Script: Robert Kemp. Director: Robert Tronson.
The opening shots of a train puffing over a viaduct to romantic Scottish music, evokes the mood of an old film. To add to this flavour, some muffed lines and the odd dodgy prop.
In the title roles are Roger Livesey as Toff and Harold Goodwin as Fingers. Seeking to elude the law, they are posing as servant and master. "I've got everything it takes to make a gent," remarks a wistful Toff, "except the money." And now, after a successful snatch of 20,000, they are to hide away in the remote Auchenlochan Hotel.
The 'Colonel' makes a favourable impression on residents there, including Cooke (Robert Dorning) who is eager to talk about the crooks who have robbed Brassworth's London store of 20,000. Lord Brassworth happens to be the local laird, very unpopular with locals as he is forcing the crofters to give up their grazing rights. Gallantly, Toff contributes to their fighting fund thus winning a good name amongst the locals. Higgins, his man, alias Fingers, also creates a favourable impression, by joining in the local poaching. He gets itchy fingers when he hears from Perkins, butler at Brassworth's castle, that the gold dinner service is being shipped from London for a special occasion. But the more level headed Toff can see the risks: "I don't know how another 20,000 is going to make us better off." Anyway, having won their trust, he doesn't want to betray his new found friends.
But the guests, and the hotel owner, widow Mrs Cameron, start gossiping about the cash that's been spotted in Toff's room. Are they dropping hints when they tell him of "nouveau riche bounder" Brassworth's gold dinner service? "Society will always need a Robin Hood." But Mrs Cameron is worried enough to contact her brother at the Yard.....
Against his better judgement, the Colonel has been persuaded to open the local sale of work. The minister welcomes him whilst the Colonel shifts anxiously in his seat, as listeners are informed of the colonel's fine war record. In response, Toff answers that he's charmed by "a dreamland where a man can recapture his lost illusions."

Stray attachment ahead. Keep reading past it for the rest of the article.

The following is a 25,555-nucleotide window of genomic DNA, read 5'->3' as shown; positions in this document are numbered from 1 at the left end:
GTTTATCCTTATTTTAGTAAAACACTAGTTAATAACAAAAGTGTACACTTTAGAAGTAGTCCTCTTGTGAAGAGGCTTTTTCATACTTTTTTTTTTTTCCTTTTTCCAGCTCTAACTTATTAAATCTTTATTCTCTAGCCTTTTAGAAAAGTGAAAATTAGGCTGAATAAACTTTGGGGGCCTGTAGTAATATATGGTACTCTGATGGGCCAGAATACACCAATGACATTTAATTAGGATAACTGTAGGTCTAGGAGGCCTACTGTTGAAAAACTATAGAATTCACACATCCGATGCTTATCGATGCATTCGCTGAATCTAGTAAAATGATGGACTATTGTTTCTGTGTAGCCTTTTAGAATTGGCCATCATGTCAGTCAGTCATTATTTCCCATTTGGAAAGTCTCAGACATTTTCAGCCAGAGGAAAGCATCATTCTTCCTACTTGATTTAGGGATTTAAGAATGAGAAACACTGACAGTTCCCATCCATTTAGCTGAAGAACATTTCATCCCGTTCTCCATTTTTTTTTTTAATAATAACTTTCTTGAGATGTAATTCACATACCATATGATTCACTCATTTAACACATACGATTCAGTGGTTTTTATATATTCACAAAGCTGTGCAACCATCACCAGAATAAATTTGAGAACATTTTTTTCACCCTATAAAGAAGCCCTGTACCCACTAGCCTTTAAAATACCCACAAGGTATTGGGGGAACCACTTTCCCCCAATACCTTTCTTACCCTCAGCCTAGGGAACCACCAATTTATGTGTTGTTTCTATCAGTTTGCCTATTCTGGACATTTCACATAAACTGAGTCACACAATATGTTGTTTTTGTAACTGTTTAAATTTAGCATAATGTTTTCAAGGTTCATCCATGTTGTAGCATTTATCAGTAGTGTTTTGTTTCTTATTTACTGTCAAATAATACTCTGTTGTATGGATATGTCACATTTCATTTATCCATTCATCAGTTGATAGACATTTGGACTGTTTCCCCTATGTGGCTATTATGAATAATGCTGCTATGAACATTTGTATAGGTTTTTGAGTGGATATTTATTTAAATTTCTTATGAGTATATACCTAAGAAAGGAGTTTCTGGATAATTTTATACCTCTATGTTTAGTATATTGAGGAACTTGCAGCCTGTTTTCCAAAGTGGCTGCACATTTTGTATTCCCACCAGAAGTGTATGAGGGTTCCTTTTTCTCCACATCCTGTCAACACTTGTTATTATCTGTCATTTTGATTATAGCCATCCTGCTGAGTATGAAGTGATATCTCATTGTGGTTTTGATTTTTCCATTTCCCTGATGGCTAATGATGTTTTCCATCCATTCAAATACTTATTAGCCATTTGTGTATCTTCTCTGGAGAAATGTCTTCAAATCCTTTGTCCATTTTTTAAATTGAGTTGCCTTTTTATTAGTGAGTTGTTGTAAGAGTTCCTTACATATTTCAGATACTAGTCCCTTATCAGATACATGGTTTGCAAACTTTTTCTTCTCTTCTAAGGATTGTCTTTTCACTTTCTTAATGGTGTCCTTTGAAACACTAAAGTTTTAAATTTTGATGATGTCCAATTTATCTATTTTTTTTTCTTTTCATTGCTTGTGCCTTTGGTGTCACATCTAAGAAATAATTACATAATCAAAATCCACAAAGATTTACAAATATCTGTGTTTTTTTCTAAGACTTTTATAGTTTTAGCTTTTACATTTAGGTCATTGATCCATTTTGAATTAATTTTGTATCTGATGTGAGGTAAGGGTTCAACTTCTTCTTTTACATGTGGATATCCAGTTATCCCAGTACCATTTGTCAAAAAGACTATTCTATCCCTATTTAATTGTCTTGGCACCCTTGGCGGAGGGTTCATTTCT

With inquiries being made, however innocently, about his past, it's time for Toff to pack his things. But the Yard have been making inquiries too and Dt Supt Chisholm has traced them through fingerprints. "It's a fair cop," is Toff's awfully corny response, and just as he'd been considering helping himself to that gold dinner service before departing....
But the detective is human, and agrees to preserve Toff's good name amongst the locals, if only to avoid the embarrasment of their knowing their fair had been opened by a swindler. So it's an ending quite in keeping with that olde-worlde atmosphere we'd begun with. The train steams away with its prisoners: "thank you inspector, you're a gentleman too."
Though a pleasant character study of intangible perfection, this is ultimately charmless, sadly. Livesey adds moments of the lugubrious, as he almost parodies Roger Livesey.
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The Blackmailing of Mr S (26 July 1964)
Script:Michael Gilbert. Director: Robert Tronson.

John le Mesurier seems ideally cast as a gentle solicitor Mr Sparrow, who runs an efficient office, mainly thanks to his right hand man Varley (Peter Butterworth). The smooth running is also due to the behind the scenes efforts of ex army sergeant George (Peter Vaughan).
Less serenity however, when secretary Miss Angie Dundas (Jo Rowbottom) tackles Mr S on the subject of his dubious tax returns. She demands a pay rise! George is also in on the blackmail, and wants an even bigger rise.